SANUWAVE Inc., an emerging medical technology company focused on the development and commercialization of non-invasive, biological response activating devices in the regenerative medicine area, reported that scientific findings titled “Extracorporeal Shock Wave Stimulation of Osteoprogenitor Cells” were presented at the 2009 International Bone-Tissue-Engineering Congress (“Bone-Tec”) in Hannover, Germany, which was held October 9-11, 2009.
Dr. Myron Spector, PhD, Professor of Orthopaedic Surgery (Biomaterials) at Harvard Medical School, Director of Orthopaedic Research at Brigham and Women’s Hospital and Director of Tissue Engineering at VA Boston Healthcare System, was an invited guest speaker at the Conference. The
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It works in racehorses. Who knows if it’s possible in humans. A technique using stem cells to repair damage to the Achilles tendon is about to be tested in Great Britain.
British biotech company MedCell Bioscience has announced that it will begin human testing in the next six months and expects to perform a broad study in various European hospitals in 2011.
Patients will receive injections containing millions of their own stem cells extracted and multiplied in the lab to regenerate damaged tissue. Over 1,500 racehorses have been treated with the same procedure and the results
The California Institute for Regenerative Medicine (CIRM) and the Chinese Ministry of Science and Technology (MOST) have agreed to collaborate on stem cell research. The agreement will make it easier to form cross-border teams that are working in similar areas. If the teams’ funding requests are approved, the researchers in each country will be supported by their respective agency, CIRM or MOST. The formal announcement, made today, adds details to a story that ChinaBio® Today originally broke late last week (…)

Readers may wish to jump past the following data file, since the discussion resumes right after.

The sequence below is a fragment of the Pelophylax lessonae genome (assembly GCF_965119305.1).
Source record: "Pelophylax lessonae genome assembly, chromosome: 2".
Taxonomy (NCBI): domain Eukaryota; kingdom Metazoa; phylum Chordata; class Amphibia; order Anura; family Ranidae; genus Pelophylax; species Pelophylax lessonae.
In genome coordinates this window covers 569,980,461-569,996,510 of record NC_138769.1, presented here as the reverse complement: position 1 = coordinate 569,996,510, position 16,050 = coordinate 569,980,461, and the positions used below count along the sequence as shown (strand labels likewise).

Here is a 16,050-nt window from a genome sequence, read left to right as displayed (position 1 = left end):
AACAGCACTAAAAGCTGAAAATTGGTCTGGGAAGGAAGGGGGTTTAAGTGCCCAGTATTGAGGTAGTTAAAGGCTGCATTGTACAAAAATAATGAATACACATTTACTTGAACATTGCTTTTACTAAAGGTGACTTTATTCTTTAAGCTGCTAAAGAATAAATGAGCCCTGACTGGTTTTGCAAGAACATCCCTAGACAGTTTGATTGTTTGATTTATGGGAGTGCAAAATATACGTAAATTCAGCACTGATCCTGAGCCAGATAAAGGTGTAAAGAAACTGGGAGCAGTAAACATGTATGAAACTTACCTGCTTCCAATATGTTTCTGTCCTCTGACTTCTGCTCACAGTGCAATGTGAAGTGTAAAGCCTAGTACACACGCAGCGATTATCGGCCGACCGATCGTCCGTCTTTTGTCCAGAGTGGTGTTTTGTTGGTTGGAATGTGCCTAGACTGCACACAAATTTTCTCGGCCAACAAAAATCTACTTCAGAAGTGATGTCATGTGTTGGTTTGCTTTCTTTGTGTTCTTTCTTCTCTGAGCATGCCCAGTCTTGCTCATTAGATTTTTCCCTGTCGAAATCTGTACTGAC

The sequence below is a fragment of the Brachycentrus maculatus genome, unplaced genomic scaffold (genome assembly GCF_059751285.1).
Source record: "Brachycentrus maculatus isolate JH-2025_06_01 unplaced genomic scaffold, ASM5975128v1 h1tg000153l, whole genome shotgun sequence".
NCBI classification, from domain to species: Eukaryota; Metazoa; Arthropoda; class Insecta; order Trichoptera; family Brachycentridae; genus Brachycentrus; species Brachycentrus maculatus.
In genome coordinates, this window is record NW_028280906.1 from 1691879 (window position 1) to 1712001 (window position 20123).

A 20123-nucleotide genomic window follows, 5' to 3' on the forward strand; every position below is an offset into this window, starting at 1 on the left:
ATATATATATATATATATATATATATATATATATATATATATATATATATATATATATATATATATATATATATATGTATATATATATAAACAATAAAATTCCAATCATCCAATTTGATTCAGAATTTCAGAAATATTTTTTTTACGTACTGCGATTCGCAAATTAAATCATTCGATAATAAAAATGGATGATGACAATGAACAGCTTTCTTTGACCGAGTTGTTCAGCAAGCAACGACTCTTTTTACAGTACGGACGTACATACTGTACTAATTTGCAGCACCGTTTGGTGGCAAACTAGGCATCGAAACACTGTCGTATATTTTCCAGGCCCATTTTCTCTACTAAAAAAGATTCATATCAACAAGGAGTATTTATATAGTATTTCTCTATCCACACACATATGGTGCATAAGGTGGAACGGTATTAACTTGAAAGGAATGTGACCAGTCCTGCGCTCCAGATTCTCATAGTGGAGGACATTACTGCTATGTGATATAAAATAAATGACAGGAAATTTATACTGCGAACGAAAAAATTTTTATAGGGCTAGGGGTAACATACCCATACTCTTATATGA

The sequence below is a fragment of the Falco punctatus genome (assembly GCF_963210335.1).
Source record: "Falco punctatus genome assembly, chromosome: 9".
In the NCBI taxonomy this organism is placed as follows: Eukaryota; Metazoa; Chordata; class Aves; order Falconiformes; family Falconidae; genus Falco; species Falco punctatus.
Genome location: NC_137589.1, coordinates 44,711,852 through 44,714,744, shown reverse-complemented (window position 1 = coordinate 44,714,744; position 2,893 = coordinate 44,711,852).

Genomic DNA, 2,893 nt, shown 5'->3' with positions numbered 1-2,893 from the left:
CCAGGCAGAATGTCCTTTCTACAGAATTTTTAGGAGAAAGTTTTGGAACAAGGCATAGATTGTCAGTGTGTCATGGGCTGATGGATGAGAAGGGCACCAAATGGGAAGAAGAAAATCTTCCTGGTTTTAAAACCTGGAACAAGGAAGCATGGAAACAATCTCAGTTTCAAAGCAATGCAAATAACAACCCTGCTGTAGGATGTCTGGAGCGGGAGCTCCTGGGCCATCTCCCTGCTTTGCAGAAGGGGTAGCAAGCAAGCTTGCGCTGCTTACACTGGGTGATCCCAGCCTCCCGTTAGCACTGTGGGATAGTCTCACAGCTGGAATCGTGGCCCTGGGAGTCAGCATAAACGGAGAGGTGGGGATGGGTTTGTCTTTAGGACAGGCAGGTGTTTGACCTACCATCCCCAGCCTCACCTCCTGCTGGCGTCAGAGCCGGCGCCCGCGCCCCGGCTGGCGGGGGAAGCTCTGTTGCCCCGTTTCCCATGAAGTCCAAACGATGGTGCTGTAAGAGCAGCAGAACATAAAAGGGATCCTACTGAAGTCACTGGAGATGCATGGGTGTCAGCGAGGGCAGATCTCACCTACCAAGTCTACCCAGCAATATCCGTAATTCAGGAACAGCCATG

“Our collaboration will benefit patients in our countries and patients around the globe,” said Wan Gang, Minister, MOST. “We
Stanford stem cell researcher Irving Weissman, MD, published an article in Cell Stem Cell today discussing barriers to stem cell research:
While I am usually an optimist, I must admit that there is a possibility that we will continue to be in the Dark Ages of medicine for quite some time. I fear that therapies using purified tissue and organ-specific stem cells – the only self-renewing cells in a tissue or that can regenerate that tissue or organ for life – will remain elusive.
Weissman, who directs Stanford’s Institute for Stem Cell Biology and Regenerative Medicine, goes on to cover the
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Scientists seeking new ways to fight maladies ranging from arthritis and osteoporosis to broken bones that won’t heal have cleared a formidable hurdle, pinpointing and controlling a key molecular player to keep stem cells in a sort of extended infancy. It’s a step that makes treatment with the cells in the future more likely for patients.
Controlling and delaying development of the cells, known as mesenchymal (pronounced meh-ZINK-a-mill) stem cells, is a long-sought goal for researchers. It’s a necessary step for doctors who would like to expand the number of true